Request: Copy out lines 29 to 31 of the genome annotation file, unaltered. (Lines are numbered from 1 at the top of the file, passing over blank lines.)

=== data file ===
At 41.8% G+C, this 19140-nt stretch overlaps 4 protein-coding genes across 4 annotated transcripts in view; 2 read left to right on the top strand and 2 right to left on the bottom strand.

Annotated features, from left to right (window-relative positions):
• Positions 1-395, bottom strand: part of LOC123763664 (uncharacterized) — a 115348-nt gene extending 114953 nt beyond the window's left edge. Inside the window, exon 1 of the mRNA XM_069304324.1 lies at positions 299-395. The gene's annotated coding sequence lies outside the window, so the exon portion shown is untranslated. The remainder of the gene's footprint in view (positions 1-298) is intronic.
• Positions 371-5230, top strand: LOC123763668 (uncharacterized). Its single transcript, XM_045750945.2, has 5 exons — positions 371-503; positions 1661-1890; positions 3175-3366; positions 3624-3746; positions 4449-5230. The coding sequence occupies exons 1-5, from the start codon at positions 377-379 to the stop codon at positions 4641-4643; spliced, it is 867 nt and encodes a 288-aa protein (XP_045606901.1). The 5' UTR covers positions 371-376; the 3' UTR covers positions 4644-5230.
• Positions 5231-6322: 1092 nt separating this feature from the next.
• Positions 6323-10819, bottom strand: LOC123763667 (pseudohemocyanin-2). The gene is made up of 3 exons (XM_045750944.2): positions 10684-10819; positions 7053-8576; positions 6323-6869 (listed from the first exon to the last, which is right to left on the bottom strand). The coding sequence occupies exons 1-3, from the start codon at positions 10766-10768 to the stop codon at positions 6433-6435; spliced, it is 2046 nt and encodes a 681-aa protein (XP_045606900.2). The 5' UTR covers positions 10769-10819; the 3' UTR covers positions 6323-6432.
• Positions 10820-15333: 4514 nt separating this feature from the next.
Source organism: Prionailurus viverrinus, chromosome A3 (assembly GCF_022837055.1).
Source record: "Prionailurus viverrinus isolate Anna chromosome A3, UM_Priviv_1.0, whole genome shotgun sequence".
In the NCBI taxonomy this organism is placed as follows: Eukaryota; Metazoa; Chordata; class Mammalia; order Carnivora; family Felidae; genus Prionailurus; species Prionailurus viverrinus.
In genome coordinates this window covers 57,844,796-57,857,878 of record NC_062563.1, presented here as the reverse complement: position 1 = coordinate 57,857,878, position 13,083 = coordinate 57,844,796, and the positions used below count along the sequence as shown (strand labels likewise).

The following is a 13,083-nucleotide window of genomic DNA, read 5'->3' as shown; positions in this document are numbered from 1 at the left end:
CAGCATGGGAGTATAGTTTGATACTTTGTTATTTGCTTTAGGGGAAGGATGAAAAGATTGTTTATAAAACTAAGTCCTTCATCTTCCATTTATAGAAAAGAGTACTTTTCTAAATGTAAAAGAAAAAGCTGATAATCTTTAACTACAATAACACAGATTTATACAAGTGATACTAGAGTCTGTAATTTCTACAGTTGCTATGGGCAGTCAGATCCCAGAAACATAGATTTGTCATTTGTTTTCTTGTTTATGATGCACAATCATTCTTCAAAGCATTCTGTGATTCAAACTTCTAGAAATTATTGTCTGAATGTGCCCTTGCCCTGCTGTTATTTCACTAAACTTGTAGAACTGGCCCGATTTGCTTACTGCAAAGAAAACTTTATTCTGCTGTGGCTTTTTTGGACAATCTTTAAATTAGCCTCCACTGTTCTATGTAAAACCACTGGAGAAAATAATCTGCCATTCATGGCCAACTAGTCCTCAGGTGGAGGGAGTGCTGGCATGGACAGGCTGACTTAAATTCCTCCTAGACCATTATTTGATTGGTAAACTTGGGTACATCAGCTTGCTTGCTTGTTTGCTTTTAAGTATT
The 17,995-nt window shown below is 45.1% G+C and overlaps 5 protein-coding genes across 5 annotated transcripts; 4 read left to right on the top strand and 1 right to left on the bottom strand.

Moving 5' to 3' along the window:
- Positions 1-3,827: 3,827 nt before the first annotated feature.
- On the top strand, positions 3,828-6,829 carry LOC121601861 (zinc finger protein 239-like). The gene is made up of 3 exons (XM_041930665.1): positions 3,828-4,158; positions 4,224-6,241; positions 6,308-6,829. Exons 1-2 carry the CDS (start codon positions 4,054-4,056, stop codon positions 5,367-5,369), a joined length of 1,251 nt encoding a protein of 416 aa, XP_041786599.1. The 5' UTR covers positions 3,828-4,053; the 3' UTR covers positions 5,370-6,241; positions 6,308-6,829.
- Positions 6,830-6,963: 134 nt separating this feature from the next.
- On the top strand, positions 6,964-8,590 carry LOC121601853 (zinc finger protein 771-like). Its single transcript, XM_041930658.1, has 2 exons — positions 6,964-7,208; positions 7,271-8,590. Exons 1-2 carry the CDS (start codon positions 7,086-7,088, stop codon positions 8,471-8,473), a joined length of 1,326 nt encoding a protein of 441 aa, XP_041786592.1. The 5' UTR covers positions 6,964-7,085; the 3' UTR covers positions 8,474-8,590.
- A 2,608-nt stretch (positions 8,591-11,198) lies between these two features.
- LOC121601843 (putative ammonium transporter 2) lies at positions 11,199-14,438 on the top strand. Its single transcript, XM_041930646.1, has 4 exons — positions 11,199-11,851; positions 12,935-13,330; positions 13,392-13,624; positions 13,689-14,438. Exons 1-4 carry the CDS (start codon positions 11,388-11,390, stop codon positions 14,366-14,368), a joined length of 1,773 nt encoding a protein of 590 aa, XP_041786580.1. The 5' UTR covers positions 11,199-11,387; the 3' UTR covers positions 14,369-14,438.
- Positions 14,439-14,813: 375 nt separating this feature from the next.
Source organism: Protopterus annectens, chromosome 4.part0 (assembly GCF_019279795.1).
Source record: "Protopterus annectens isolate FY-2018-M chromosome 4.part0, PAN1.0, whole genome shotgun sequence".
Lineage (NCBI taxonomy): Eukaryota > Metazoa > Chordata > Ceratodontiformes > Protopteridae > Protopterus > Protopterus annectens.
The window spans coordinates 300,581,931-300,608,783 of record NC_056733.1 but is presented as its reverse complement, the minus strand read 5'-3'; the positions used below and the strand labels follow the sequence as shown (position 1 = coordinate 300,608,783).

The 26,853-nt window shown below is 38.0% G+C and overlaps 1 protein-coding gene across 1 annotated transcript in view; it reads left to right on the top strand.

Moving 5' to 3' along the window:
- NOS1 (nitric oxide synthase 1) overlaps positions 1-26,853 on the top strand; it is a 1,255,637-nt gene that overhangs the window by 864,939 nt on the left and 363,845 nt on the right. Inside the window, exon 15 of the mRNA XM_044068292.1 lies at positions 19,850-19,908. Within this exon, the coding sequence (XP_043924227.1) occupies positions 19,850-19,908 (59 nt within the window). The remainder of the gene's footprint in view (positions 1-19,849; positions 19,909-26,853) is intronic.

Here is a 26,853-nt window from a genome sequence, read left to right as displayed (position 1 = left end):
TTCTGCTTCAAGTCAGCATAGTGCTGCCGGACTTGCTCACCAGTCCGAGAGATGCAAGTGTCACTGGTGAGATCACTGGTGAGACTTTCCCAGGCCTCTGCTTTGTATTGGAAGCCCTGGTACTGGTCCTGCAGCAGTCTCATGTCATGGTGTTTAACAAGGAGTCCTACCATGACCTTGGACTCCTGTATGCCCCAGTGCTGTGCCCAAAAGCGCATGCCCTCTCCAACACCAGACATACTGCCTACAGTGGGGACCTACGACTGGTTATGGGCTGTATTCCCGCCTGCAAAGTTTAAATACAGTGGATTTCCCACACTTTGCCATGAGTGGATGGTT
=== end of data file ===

- NOS1 (nitric oxide synthase 1) overlaps positions 1-26,853 on the top strand; it is a 1,255,637-nt gene that overhangs the window by 864,939 nt on the left and 363,845 nt on the right. Inside the window, exon 15 of the mRNA XM_044068292.1 lies at positions 19,850-19,908. Within this exon, the coding sequence (XP_043924227.1) occupies positions 19,850-19,908 (59 nt within the window). The remainder of the gene's footprint in view (positions 1-19,849; positions 19,909-26,853) is intronic.

Here is a 26,853-nt window from a genome sequence, read left to right as displayed (position 1 = left end):
TTCTGCTTCAAGTCAGCATAGTGCTGCCGGACTTGCTCACCAGTCCGAGAGATGCAAGTGTCACTGGTGAGATCACTGGTGAGACTTTCCCAGGCCTCTGCTTTGTATTGGAAGCCCTGGTACTGGTCCTGCAGCAGTCTCATGTCATGGTGTTTAACAAGGAGTCCTACCATGACCTTGGACTCCTGTATGCCCCAGTGCTGTGCCCAAAAGCGCATGCCCTCTCCAACACCAGACATACTGCCTACAGTGGGGACCTACGACTGGTTATGGGCTGTATTCCCGCCTGCAAAGTTTAAATACAGTGGATTTCCCACACTTTGCCATGAGTGGATGGTT